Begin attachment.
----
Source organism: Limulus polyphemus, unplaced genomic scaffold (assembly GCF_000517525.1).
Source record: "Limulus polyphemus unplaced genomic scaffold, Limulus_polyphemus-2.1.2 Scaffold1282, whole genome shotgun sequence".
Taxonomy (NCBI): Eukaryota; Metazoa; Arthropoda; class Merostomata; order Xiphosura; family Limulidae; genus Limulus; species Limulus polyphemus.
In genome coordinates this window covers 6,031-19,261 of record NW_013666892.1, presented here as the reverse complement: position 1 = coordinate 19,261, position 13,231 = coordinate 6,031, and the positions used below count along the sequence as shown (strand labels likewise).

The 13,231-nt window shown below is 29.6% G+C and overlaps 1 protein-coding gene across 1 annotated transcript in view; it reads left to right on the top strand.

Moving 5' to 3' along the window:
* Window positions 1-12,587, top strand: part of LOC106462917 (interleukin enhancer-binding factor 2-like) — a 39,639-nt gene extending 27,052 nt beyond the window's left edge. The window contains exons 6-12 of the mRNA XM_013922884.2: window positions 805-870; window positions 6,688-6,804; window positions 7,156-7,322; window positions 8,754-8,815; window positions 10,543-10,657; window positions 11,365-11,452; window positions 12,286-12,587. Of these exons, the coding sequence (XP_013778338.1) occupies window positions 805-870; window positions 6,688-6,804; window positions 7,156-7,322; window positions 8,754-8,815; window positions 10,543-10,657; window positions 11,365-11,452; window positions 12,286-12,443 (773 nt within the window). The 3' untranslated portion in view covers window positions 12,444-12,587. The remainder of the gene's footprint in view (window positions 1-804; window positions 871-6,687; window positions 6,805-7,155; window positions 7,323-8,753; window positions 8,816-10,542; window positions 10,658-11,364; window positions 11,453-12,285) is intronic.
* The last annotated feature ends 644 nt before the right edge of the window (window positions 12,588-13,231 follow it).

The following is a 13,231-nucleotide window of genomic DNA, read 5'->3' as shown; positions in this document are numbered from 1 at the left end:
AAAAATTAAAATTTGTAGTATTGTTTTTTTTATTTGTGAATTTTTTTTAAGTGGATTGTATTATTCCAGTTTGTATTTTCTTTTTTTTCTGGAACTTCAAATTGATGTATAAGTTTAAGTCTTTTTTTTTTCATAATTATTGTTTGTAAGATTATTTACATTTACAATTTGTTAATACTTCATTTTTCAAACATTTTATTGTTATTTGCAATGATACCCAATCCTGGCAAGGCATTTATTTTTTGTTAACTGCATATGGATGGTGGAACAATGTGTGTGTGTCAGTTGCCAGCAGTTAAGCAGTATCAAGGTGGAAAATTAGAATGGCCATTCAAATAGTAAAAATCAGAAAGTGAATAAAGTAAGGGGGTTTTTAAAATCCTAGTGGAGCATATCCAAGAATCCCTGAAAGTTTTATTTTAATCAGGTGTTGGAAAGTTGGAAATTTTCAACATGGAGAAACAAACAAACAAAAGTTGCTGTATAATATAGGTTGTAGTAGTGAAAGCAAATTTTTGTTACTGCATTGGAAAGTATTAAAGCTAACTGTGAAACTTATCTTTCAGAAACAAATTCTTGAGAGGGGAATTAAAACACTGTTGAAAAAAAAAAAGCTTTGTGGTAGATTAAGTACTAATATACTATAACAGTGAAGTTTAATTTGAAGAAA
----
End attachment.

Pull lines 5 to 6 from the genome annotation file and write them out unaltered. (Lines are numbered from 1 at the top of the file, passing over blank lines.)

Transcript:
The 13,231-nt window shown below is 29.6% G+C and overlaps 1 protein-coding gene across 1 annotated transcript in view; it reads left to right on the top strand.

Moving 5' to 3' along the window: